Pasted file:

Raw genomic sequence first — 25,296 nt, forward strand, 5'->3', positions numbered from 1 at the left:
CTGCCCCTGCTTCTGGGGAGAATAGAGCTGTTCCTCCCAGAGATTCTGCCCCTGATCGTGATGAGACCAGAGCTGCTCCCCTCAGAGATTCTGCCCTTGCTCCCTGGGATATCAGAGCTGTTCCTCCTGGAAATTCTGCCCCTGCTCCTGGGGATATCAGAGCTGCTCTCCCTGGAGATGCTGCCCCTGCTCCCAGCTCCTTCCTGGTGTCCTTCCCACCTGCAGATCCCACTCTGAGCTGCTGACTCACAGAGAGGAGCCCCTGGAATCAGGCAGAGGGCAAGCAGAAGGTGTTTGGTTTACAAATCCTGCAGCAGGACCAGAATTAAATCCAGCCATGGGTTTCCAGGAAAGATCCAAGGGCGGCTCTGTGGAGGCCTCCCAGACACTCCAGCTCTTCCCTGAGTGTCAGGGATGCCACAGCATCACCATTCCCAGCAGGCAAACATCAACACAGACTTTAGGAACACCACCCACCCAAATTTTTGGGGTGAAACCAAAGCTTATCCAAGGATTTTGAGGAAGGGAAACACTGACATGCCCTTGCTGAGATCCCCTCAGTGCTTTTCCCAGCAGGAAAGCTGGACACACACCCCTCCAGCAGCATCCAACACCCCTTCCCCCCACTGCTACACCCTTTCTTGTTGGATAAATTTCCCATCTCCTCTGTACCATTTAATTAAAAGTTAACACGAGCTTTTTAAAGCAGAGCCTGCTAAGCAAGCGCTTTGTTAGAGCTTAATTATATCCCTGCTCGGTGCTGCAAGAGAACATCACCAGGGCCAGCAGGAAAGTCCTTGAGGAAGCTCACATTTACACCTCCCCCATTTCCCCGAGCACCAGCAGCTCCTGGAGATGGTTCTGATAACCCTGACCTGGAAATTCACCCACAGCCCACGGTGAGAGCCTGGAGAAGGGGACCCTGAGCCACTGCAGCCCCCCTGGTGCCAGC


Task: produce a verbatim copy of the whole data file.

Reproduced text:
Raw genomic sequence first — 25,296 nt, forward strand, 5'->3', positions numbered from 1 at the left:
CTGCCCCTGCTTCTGGGGAGAATAGAGCTGTTCCTCCCAGAGATTCTGCCCCTGATCGTGATGAGACCAGAGCTGCTCCCCTCAGAGATTCTGCCCTTGCTCCCTGGGATATCAGAGCTGTTCCTCCTGGAAATTCTGCCCCTGCTCCTGGGGATATCAGAGCTGCTCTCCCTGGAGATGCTGCCCCTGCTCCCAGCTCCTTCCTGGTGTCCTTCCCACCTGCAGATCCCACTCTGAGCTGCTGACTCACAGAGAGGAGCCCCTGGAATCAGGCAGAGGGCAAGCAGAAGGTGTTTGGTTTACAAATCCTGCAGCAGGACCAGAATTAAATCCAGCCATGGGTTTCCAGGAAAGATCCAAGGGCGGCTCTGTGGAGGCCTCCCAGACACTCCAGCTCTTCCCTGAGTGTCAGGGATGCCACAGCATCACCATTCCCAGCAGGCAAACATCAACACAGACTTTAGGAACACCACCCACCCAAATTTTTGGGGTGAAACCAAAGCTTATCCAAGGATTTTGAGGAAGGGAAACACTGACATGCCCTTGCTGAGATCCCCTCAGTGCTTTTCCCAGCAGGAAAGCTGGACACACACCCCTCCAGCAGCATCCAACACCCCTTCCCCCCACTGCTACACCCTTTCTTGTTGGATAAATTTCCCATCTCCTCTGTACCATTTAATTAAAAGTTAACACGAGCTTTTTAAAGCAGAGCCTGCTAAGCAAGCGCTTTGTTAGAGCTTAATTATATCCCTGCTCGGTGCTGCAAGAGAACATCACCAGGGCCAGCAGGAAAGTCCTTGAGGAAGCTCACATTTACACCTCCCCCATTTCCCCGAGCACCAGCAGCTCCTGGAGATGGTTCTGATAACCCTGACCTGGAAATTCACCCACAGCCCACGGTGAGAGCCTGGAGAAGGGGACCCTGAGCCACTGCAGCCCCCCTGGTGCCAGC